The ‘Bridge Kids’

A rather non-descript bridge on Sherry Street in east Arlington was built as a much-needed lifeline, giving students leaving Lynn Hale Elementary a shortcut into their neighborhood of single-family bungalows, townhomes and apartment dwellings.

Things were perfectly fine … until they weren’t.

That’s when Hale Principal Claudia Morales Herrera began hearing an assortment of complaints from parents displeased with the amount of disgusting graffiti popping up underneath the bridge in full view of their impressionable young children as they trekked to and from school grounds.

Graffiti might be a nice way of putting it, actually. There’s a wide range of perceptions concerning this age-old craft that often hovers somewhere around artistry, cultural value, mindless vandalism and simply outright crudeness. Parents weren’t all that divided with what their children noticed on a daily basis.

Let’s say it wasn’t PG.

So in order to find a solution, neighbors banned together to paint murals over the graffiti, getting help from not only local businesses like Home Depot and a real estate firm, but also the Arlington Police Department.

One problem down … but there was one more to go.

Turns out a second, more insular situation had been simmering for some time near that bridge and out of sight of school staff. “We were getting these reports of kids being harassed near the bridge and them being quite afraid of walking home,” Herrera told me.

This wasn’t just bullying from classmates. This was kids being shoved and pushed and punched and frightened by older kids and even older adults often seen lurking nearby, or even standing near or on the bridge, as if waiting.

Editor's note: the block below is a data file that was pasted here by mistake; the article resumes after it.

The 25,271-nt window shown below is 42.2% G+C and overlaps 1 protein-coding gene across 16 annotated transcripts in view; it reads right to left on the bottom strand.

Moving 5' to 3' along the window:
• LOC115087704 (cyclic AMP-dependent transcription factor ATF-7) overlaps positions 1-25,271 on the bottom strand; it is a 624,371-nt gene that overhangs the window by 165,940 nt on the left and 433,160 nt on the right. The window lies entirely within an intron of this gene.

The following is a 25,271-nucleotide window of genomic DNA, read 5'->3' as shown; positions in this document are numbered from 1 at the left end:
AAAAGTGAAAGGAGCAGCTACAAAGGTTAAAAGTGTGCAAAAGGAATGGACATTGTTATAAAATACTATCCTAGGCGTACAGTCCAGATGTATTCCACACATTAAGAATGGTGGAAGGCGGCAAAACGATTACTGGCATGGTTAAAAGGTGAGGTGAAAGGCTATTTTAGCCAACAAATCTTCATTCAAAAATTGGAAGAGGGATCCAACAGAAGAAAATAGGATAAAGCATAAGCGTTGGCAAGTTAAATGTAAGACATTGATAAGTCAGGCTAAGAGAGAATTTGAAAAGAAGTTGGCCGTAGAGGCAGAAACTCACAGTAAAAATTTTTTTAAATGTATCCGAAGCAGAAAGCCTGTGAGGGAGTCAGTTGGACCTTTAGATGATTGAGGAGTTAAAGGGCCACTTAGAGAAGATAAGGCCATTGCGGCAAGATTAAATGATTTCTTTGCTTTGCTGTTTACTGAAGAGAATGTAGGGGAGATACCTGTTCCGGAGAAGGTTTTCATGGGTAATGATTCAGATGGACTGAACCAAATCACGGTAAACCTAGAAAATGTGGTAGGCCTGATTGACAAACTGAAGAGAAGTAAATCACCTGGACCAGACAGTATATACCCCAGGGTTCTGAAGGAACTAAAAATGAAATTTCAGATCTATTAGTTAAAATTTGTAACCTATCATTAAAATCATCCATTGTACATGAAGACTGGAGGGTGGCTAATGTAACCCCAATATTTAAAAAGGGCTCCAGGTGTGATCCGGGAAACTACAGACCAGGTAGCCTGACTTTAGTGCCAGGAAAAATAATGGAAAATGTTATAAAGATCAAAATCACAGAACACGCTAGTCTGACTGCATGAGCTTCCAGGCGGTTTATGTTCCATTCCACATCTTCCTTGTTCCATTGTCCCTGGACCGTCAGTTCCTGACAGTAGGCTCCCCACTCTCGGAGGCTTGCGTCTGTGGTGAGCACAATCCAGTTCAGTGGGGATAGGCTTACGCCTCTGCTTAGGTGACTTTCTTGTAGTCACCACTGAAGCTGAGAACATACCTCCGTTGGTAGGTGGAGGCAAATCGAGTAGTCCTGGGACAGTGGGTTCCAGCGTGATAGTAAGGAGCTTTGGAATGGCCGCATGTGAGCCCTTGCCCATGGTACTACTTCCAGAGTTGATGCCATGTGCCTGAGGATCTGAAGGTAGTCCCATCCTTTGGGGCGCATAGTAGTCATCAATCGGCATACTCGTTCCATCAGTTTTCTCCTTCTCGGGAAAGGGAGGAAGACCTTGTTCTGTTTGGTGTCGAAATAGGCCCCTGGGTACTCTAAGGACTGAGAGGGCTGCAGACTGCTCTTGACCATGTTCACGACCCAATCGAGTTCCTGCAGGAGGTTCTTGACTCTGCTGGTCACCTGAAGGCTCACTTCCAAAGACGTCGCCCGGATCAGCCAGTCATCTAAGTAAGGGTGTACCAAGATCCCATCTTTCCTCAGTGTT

“Conflict was brought into out school” is how Herrera explained it. So she reached out to the partner she knew could help. APD.

Officers assigned to the department’s East District were already a hefty presence in the school, showing up for neighborhood watch meetings, of course, but also events like the Daddy Daughter Dance and Multicultural Night. They even tutored students.

East District Police Lieutenant Becki Brandenburg began assigning patrol officers such as Sergeants Robert Walsh and JaNae Powell to the bridge. They’d arrive shortly before the final bell and around 3:30 p.m. were in place to walk with students as they left the school and crossed the bridge.

Herrera was well aware of the potential trouble here. She connected the graffiti situation with the “Broken Windows” concept, which suggests that in places with a multitude of broken windows the assumption is that no one is watching or even attempting to deter bad behavior. So it continues.

“You don’t want to have that perception,” Herrera says.

This longtime principal understands how academic achievement isn’t always an absolute measure of a student’s intelligence. Student behavior plays a major role, and that behavior often changes when the ability to learn is impacted by outside forces, such as being afraid of what awaits you after math class.

“You have to be able to address the emotional behaviors of these kids before you can even begin the learning process,” Herrera says. “It’s important. You don’t want to spend too much classroom time trying to deal with things that are occurring outside of your own walls. It just doesn’t work.”

Police officers were more than happy to stroll along with the students as they left the school and crossed the bridge. Not only did the APD step in to help quiet distressing activity in the area during dismissal but they took ownership by naming this unique partnership “The Bridge Kids.”

Something unexpected happened in the process, as well.

Police officers appeared, well, human.

“These were the same kids who referred to officers as ‘The Po-Po,’ people to be afraid of,” Herrera says.

Now these “Bridge Kids” look forward to having patrol officers stroll with them, even running to them “giving them high fives,” says Herrera. “They ask about them when they are not here. What a change.”


Columnist Kenneth Perkins has been a contributing writer for Arlington Today since it debuted. He is a freelance writer, editor and photographer.